The Unreported Complexity of Pre-IPO Equity Compensation

Fred WhittleseyEffective Equity: The Equity Compensation Blog0 Comments

The headline this week in the Journal of Accountancy was “FASB share-based payments standard challenges private companies” reporting that the Financial Accounting Foundation  review of FAS123(R) concluded that everything is fine…almost.Of course, FAS123(R) is now ASC Topic 718 which I would have thought the Financial Accounting Foundation would be aware of.

They conclude that the rules:

  • Ensure that the cost of equity awards is recognized.  Well, we all know that Black-Scholes, monte carlo simulation, and other techniques are merely angels-on-the-head-of-a-pin, but at least we have a number now.
  • Increase comparability by eliminating the accounting choice of whether to report expense or not.  Clever.
  • Converge, sort of, with IFRS2.  Except for those dozen or so major divergences from IFRS2 which will likely never be resolved. (And we are NOT adopting the metric system, either, so there.)

The report concludes:
Statement 123(R) achieved its expected benefits as Statement 123(R)
adequately resolved all of the issues underlying its stated need

Huh?  It resolved all of the issues, with the exception of those issues remaining unresolved?

What was most interesting, though, is their recognition that private companies have difficulty implementing this standard because “they often issue financial instruments for SBC (share-based compensation) awards that are highly structured and contain multiple features.”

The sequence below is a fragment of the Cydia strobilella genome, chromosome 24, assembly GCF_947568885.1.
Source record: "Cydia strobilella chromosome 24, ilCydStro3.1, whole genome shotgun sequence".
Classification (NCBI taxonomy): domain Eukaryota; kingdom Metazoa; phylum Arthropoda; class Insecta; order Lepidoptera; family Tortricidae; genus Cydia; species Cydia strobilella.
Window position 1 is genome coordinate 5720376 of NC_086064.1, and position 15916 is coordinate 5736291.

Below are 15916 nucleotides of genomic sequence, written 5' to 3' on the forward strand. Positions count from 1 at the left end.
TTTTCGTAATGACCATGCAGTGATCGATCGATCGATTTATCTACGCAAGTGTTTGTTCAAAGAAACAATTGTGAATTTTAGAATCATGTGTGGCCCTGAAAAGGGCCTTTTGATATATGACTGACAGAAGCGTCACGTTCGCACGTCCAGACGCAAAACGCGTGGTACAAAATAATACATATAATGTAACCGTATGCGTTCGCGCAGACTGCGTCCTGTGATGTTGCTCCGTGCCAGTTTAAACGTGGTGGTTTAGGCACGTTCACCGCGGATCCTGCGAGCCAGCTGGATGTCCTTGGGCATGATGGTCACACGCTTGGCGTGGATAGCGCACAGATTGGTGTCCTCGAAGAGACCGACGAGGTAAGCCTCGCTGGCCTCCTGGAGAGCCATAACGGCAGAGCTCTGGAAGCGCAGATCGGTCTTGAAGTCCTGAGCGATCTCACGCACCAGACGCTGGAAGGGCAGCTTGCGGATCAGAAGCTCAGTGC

Those not familiar with current trends and practices in private company, particularly pre-IPO company, equity compensation would be flabbergasted at the variety of approaches being used.  Far from the old days of time-vested stock options with the copy-everybody-else vesting schedule (25% after one year, then monthly for 3 years), the innovative instruments being used just don’t fit the mold.  They are difficult or impossible to value for accounting purposes, they often have uncertain tax consequences, they don’t fit neatly into existing compensation survey formats (and thus go unreported and don’t exist), and they’re difficult to communicate and administer.  Effective?  We don’t know yet.

And it’s not just RSUs instead of options.  Performance-vested options, convertible debt, LLC interests – just to name a few. Many CEPs have not heard a lot of this.

So, the accountants are satisfied with their work.  And we have equity compensation chaos in the private company world. But those companies generally don’t care very much, or do their investors, about what accountants think about their equity compensation plan. It’s a very fun time in equity compensation design, broken free from the constraints of FAS123(R) driving public company equity design, and the start-ups and accountants agreeing to disagree.

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